Rent video conferencing rooms by the hour

Bangalore, India — Cisco Systems (NASDAQ: CSCO) has already deployed 1,000 TelePresence deployments used within 200 companies and organizations worldwide, and now is looking to take its high-end video conferencing system to the next level: public video conferencing rooms you can rent by the hour.

The public TelePresence rooms will extend “deep, media-rich experiences across corporate boundaries,” said Mark Weidick, Cisco’s vice-president of TelePresence exchange services, in a videoconference from Santa Clara, Calif.

TelePresence suites use high-definition cameras and monitors and matched furniture to create the illusion of a face-to-face meeting among users in geographically dispersed locations. While the suites have been used for intra-company meetings – Cisco itself has 300 suites and has 3,000 internal TelePresence meetings a day – the public suites will use a cloud application called an exchange to allow TelePresence meetings between companies or between public and private suites, Weidick said.

The public suites – currently in Taj Hotels (part of the Tata Sons empire that includes Tata Communications) and meeting rooms in Boston, London, and Bangalore, Mumbai and Chennai, India – will be charged on an hourly basis, allowing users who can’t justify the $300,000-plus investment in a TelePresence suite to conduct high-definition video meeting for about $500 per suite per hour, depending on bandwidth and location costs, according to Peter Quinlan, director of managed TelePresence services with Tata Communications.

The companies plan to have 100 public suites available by the end of next year. For businesses, the suites extend TelePresence to branch offices or businesses whose use of TelePresence would be too intermittent to justify building an in-house suite, Quinlan said.

“That dramatically increases the value of the private rooms that companies have implemented,” Quinlan said.

The ability to reach more end-points will allow companies to save money on travel for, for example, quarterly reviews or accelerating a sales cycle with “face-to-face” meetings with client executives, Quinlan said. “That kind of interaction can take months to set up,” Quinlan said.

There are social and environmental benefits as well, Quinlan said. Fewer miles in the air means a smaller carbon footprint for the user company. And, he said, the suites “greatly expand the capability of keeping in touch with loved ones on the road” or allow business people to avoid traveling and being separated from their families altogether, he said. David Martella, vice-president of retail TelePresence services for Cisco, said the business use savings aren’t simply in airfare.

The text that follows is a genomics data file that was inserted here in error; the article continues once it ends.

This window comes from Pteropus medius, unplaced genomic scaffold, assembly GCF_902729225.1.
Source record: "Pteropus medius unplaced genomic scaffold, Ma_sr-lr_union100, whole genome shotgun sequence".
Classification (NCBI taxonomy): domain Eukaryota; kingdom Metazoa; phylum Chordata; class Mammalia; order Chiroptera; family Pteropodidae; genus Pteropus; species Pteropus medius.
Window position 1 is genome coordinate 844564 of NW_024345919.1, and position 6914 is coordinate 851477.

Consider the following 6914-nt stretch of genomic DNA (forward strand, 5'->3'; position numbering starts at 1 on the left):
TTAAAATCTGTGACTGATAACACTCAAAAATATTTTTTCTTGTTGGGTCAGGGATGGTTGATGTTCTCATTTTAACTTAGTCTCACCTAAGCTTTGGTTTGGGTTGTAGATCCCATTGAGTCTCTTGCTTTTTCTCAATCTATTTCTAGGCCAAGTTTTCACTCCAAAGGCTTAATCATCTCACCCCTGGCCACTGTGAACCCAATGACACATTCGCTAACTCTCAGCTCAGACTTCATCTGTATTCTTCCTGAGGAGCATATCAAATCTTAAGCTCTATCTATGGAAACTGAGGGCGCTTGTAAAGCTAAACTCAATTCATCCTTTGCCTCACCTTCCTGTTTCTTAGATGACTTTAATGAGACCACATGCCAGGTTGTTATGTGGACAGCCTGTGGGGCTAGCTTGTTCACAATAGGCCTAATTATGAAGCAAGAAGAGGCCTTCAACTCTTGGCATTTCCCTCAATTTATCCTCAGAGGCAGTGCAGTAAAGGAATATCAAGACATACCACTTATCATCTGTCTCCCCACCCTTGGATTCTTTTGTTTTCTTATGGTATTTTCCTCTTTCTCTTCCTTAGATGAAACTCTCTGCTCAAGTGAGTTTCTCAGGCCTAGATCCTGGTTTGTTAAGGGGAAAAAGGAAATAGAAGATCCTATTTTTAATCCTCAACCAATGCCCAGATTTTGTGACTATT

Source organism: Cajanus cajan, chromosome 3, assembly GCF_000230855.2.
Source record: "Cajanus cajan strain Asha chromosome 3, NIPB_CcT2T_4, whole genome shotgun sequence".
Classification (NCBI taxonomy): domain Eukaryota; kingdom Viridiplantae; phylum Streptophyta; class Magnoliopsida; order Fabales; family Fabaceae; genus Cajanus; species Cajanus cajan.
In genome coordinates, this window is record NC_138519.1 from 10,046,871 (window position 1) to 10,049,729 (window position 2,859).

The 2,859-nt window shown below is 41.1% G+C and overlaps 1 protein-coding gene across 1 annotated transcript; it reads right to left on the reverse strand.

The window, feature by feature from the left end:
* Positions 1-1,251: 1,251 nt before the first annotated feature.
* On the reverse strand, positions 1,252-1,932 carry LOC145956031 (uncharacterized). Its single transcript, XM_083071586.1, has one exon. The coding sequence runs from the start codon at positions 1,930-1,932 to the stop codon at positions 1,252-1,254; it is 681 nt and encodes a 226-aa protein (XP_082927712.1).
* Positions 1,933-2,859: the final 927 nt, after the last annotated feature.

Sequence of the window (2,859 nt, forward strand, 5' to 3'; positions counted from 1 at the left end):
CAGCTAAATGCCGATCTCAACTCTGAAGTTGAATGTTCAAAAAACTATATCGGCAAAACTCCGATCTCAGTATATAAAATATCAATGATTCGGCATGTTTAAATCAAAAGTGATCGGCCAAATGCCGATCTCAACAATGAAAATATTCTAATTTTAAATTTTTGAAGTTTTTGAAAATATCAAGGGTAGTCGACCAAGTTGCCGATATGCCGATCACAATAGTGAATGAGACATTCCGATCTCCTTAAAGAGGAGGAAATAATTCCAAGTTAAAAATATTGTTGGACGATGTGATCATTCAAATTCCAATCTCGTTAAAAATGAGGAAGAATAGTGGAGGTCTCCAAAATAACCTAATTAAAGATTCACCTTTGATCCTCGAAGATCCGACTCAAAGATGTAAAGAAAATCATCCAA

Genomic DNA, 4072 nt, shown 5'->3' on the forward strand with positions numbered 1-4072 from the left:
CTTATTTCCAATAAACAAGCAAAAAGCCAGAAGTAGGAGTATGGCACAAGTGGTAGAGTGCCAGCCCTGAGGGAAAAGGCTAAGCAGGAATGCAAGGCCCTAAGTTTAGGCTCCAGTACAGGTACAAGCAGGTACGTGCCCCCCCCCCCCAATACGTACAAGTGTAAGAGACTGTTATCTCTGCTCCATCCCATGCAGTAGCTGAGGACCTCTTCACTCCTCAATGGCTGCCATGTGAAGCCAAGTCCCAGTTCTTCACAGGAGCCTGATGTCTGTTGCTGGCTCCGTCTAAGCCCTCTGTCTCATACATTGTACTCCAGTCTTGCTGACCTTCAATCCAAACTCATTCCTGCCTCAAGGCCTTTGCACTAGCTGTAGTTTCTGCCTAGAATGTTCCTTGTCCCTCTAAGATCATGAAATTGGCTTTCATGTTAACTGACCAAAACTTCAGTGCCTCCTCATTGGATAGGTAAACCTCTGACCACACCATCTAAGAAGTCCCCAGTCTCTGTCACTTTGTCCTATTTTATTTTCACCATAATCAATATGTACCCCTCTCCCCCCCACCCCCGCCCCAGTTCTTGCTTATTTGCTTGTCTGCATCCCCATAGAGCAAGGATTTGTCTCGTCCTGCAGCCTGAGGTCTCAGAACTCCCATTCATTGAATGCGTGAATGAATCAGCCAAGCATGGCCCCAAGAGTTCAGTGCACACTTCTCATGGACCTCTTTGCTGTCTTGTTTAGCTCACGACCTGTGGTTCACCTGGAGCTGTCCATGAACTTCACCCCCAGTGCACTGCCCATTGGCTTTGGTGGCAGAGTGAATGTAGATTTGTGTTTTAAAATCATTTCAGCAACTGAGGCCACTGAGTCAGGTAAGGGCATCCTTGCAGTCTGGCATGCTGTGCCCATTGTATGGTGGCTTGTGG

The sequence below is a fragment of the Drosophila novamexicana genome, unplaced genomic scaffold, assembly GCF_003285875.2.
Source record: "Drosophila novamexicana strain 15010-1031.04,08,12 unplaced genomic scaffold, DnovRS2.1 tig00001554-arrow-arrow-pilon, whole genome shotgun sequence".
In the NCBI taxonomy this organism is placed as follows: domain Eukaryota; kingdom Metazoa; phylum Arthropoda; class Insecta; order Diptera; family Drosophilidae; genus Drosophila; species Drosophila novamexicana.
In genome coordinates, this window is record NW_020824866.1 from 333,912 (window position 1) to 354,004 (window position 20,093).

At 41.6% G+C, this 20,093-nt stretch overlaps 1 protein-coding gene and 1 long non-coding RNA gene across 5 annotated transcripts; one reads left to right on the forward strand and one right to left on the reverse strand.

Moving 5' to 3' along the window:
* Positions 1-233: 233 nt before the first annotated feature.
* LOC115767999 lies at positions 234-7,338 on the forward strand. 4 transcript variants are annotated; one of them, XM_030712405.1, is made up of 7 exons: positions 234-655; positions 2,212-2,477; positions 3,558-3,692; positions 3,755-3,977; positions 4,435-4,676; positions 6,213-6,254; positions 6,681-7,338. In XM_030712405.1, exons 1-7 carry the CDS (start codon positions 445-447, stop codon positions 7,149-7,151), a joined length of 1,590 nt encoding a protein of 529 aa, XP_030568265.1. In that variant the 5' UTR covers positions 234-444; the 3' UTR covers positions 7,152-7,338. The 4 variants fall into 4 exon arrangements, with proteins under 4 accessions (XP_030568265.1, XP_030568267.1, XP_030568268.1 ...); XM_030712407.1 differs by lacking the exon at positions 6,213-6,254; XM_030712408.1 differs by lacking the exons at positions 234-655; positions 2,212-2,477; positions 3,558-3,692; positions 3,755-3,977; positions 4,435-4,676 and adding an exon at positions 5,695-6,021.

“It’s not just the cost and it’s not just the time,” Martella said. There’s also the frustration of security and check-in queues at the airport and the costs of cabs and overnight stays. Thought there will only be 100 worldwide by the end of 2009, he said, “I’ll travel a couple of hours (by car) to avoid a flight,” he said.

And, in fact, two Cisco locations in London and its suburbs burn up a lot of TelePresence bandwidth simply to avoid traffic congestion in the British capital, Martella said. “The utilization there is among the top pairs” of TelePresence connections, he said. While he wouldn’t attach a firm number, Nartella said he expects “thousands” of public TelePresence suites worldwide in the long-term.

While Tata and Taj Hotels will have a first-to-market advantage with the first planned 100 suites, they won’t be Cisco’s only partners in public TelePresence, Weidick said.

“We are a partner enabler in the suites ecosystem,” he said. “We’ll work with other partners under similar business models.”

And Tata and Taj Hotels are under no illusions of exclusivity, Quinlan said. “We’re both quite pragmatic,” Quinlan said. The more rooms in the ecosystems, the more utility, he said, citing Metcalfe’s Law: The value of a network is proportional to the square of the number of nodes on that network.

There are a wide variety of businesses whose business models would support a public TelePresence suites, Quinlan said, including “dual-use models” – companies who can’t justify a TelePresence suite solely for internal use, but can if it’s subsidized by renters.

He said Tata is actively pursuing other hotel chains and property managers, and working with carrier partners to set up their own public suites, in order to quickly expand the TelePresence footprint “as dramatically as possible,” Quinlan said.

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Dave Webb
Dave Webb
A journalist of 20 years experience in newspapers and magazines. He has followed technology exclusively since 1998 and was the winner of the Andersen Consulting Award for Excellence in Business Journalism in the eEconomy category in 2000. (The category was eliminated in 2001, leaving Webb as the only winner ever.) He has held senior editorial positions with publications including Computing Canada, eBusiness Journal, InfoSystems Executive, Canadian Smart Living and Network World. He is currently the editor of ComputerWorld Canada and the IT World Canada newswire.

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